So why is batting average still so prevalent and what does this have to do with retail?

Basically, an English statistician named Henry Chadwick developed batting average as a statistic in the late 1800s and didn’t include walks because he thought they were caused by the pitcher and therefore the batter didn’t deserve credit for not swinging at bad pitches. Nevermind that teams with batters who got on base scored more runs and won more games. But batting average has been used so long that we just keep on using it, even when it’s been proven to not be very valuable.

OK, baseball boy, what about the retail?

As relatively young as the e-commerce space is, I believe we are already falling prey to  conventional wisdom in some of our metrics and causing ourselves unnecessary churn.  My favorite example is site conversion rate. Conversion is a metric that has been used in physical retail for a very long time, and it makes good sense in stores where the overwhelming purpose is to sell products to customers on their  current visit.

I’ll argue, though, that our sites have always been about more than the buy button, and they are becoming more and more all-purpose every day. They are marketing and merchandising vehicles, brand builders, customer research tools (customers researching products and us researching customers), and sales drivers, both in-store and online. Given the multitude of purposes of our sites, holding high a metric that covers only one purpose not only wrongly values our sites, but it also causes us to churn unnecessarily when implementing features or marketing programs that encourage higher traffic for valuable purposes to our overall businesses that don’t necessarily result in an online purchase on a particular day.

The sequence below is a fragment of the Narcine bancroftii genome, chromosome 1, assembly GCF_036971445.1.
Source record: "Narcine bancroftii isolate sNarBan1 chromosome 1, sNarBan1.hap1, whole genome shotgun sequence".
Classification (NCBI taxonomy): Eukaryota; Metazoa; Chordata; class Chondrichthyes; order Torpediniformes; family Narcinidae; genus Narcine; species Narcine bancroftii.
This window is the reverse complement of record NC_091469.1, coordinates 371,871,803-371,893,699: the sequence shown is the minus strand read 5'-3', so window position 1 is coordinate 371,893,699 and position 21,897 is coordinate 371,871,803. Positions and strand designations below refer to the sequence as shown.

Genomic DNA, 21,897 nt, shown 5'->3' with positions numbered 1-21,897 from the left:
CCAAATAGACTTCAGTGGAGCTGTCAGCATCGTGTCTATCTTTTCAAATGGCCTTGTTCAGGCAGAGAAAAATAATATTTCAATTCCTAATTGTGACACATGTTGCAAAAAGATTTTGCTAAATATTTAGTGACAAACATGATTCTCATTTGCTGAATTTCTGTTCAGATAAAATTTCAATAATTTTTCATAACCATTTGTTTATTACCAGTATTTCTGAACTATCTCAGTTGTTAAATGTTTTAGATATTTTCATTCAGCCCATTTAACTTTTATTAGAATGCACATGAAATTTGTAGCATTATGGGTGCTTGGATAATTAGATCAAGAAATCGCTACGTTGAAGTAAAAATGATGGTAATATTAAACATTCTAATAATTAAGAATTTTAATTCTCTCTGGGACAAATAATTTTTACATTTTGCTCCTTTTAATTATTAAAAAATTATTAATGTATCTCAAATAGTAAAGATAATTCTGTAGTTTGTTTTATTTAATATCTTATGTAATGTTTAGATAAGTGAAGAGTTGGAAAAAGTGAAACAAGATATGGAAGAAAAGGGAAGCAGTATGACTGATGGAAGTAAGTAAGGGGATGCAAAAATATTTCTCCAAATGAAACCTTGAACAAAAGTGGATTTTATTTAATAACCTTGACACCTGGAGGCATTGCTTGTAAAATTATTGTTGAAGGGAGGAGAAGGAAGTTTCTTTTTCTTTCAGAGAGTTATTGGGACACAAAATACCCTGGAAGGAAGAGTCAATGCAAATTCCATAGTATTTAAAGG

We still need to track the sales generating capabilities of our sites, but we want to find a causal metric that actually focuses on our ability or inability to convert the portion of our sites’ traffic that came to buy. We used our site for many purposes at Borders, so we found that changes in overall site conversion rate didn’t have much to do at all with changes in sales.

If we wanted to focus on a metric that tracked our selling success, we needed to focus on the type of traffic that likely came with an intent to buy (or at least eliminate the type of traffic that came for other reasons), and we knew through our ForeSee Results surveys that our customers who came with an intent to buy on that visit was only a percentage of our total visitors, while the rest came for other reasons like researching products, finding stores, checking store inventory, viewing video content, etc.

So, how could we isolate our sales conversion metrics to only the traffic that came with an intent to buy?
Our web analyst Steve Weinberg came up with something we called “true conversion” that measured adds to cart  divided by product page views multiplied by orders divided by checkout process starts. This true conversion metric was far more correlative to orders than anything else, so it was the place to initially focus as we tried to determine if we could turn the correlation into causation. We still needed to do more work matching the survey data to path analysis to further refine our metrics, but it was a heckuva lot better than overall site conversion, which was basically worthless to us.

Every site is different, so I don’t know that all sites could take the exact same formula described above and make it work. It will take some work from your web analyst to dig into the data to determine customer intent and the pages that drive your customers ability to consummate that intent. For more ideas, I highly recommend taking a look at Bryan Eisenberg‘s excellent recent topic called How to Optimize Your Conversion Rates where he explores some of these topics in more detail.

—————————————–

Whether or not you buy into everything written in Moneyball or all of Billy Beane’s methods, I believe the main lesson to be culled from the book is that it’s critically important that we constantly re-evaluate our thinking (particularly when conventional wisdom in assumed to be true) in order to get at deeper truths and clearer paths to success.

How is overall site conversion rate working for you? Do you have any better metrics? Where have you run into trouble with conventional wisdom?


Retail: Shaken Not Stirred by Kevin Ertell


Home | About